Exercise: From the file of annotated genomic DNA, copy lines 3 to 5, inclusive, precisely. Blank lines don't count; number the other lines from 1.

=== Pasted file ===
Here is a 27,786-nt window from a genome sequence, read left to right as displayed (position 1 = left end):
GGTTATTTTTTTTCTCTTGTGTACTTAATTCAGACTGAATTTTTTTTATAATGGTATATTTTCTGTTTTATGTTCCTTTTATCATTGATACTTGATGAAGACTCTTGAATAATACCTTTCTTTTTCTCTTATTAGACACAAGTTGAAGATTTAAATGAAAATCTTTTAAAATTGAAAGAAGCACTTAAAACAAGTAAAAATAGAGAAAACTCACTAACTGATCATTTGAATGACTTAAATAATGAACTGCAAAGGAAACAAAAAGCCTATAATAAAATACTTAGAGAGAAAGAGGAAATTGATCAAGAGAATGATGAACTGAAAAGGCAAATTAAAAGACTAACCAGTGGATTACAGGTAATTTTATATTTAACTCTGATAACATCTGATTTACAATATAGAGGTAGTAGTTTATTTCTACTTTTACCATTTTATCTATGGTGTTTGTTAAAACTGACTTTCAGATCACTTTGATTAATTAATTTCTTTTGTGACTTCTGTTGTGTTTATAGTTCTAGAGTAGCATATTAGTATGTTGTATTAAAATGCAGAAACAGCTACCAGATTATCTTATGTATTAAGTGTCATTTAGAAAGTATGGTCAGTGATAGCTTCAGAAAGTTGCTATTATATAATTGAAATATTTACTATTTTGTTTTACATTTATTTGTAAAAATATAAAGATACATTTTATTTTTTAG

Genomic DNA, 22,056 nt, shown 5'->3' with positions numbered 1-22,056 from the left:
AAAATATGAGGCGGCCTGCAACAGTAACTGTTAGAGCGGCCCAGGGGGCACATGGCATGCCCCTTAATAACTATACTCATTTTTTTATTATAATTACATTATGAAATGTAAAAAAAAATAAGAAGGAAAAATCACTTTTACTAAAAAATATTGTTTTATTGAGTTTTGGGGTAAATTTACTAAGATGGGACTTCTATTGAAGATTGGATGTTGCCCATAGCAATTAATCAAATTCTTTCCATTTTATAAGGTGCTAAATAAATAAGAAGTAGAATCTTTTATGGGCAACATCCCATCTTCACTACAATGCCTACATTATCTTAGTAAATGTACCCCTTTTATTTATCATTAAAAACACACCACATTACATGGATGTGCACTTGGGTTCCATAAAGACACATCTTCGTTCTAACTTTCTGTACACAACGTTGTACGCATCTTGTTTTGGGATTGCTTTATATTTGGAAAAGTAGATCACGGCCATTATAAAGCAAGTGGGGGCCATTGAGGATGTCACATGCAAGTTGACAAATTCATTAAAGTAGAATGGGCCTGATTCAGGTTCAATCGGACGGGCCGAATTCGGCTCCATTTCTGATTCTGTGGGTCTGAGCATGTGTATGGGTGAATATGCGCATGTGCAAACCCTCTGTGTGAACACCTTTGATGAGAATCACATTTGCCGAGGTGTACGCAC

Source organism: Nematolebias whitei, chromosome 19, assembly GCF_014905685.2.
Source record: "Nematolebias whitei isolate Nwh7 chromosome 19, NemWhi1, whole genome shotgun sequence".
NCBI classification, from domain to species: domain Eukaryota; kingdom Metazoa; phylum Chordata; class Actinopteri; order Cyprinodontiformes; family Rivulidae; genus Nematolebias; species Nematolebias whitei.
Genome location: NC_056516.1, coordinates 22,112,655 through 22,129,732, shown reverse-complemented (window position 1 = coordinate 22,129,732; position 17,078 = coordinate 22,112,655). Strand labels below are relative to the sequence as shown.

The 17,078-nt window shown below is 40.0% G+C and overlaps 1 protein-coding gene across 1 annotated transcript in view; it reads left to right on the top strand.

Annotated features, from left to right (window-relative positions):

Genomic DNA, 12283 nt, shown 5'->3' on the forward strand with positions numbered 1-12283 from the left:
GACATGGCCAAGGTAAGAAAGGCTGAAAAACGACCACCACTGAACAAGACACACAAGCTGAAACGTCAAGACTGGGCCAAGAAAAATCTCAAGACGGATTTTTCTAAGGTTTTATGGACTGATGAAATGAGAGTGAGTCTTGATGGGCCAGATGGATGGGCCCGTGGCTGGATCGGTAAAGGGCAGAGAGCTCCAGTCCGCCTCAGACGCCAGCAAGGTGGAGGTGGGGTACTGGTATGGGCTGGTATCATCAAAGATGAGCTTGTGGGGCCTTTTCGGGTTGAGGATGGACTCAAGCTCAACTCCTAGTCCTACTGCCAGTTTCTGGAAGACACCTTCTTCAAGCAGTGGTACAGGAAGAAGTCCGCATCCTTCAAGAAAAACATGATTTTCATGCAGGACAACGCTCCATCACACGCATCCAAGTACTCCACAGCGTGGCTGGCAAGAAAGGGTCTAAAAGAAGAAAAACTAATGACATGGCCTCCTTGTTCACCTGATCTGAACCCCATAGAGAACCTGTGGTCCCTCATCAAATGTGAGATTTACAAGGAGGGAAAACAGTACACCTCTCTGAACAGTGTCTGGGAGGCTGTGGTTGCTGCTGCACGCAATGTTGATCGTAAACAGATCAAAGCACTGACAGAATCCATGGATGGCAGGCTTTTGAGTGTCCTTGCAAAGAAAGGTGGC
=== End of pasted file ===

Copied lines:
Genomic DNA, 22,056 nt, shown 5'->3' with positions numbered 1-22,056 from the left:
AAAATATGAGGCGGCCTGCAACAGTAACTGTTAGAGCGGCCCAGGGGGCACATGGCATGCCCCTTAATAACTATACTCATTTTTTTATTATAATTACATTATGAAATGTAAAAAAAAATAAGAAGGAAAAATCACTTTTACTAAAAAATATTGTTTTATTGAGTTTTGGGGTAAATTTACTAAGATGGGACTTCTATTGAAGATTGGATGTTGCCCATAGCAATTAATCAAATTCTTTCCATTTTATAAGGTGCTAAATAAATAAGAAGTAGAATCTTTTATGGGCAACATCCCATCTTCACTACAATGCCTACATTATCTTAGTAAATGTACCCCTTTTATTTATCATTAAAAACACACCACATTACATGGATGTGCACTTGGGTTCCATAAAGACACATCTTCGTTCTAACTTTCTGTACACAACGTTGTACGCATCTTGTTTTGGGATTGCTTTATATTTGGAAAAGTAGATCACGGCCATTATAAAGCAAGTGGGGGCCATTGAGGATGTCACATGCAAGTTGACAAATTCATTAAAGTAGAATGGGCCTGATTCAGGTTCAATCGGACGGGCCGAATTCGGCTCCATTTCTGATTCTGTGGGTCTGAGCATGTGTATGGGTGAATATGCGCATGTGCAAACCCTCTGTGTGAACACCTTTGATGAGAATCACATTTGCCGAGGTGTACGCAC

Source organism: Nematolebias whitei, chromosome 19, assembly GCF_014905685.2.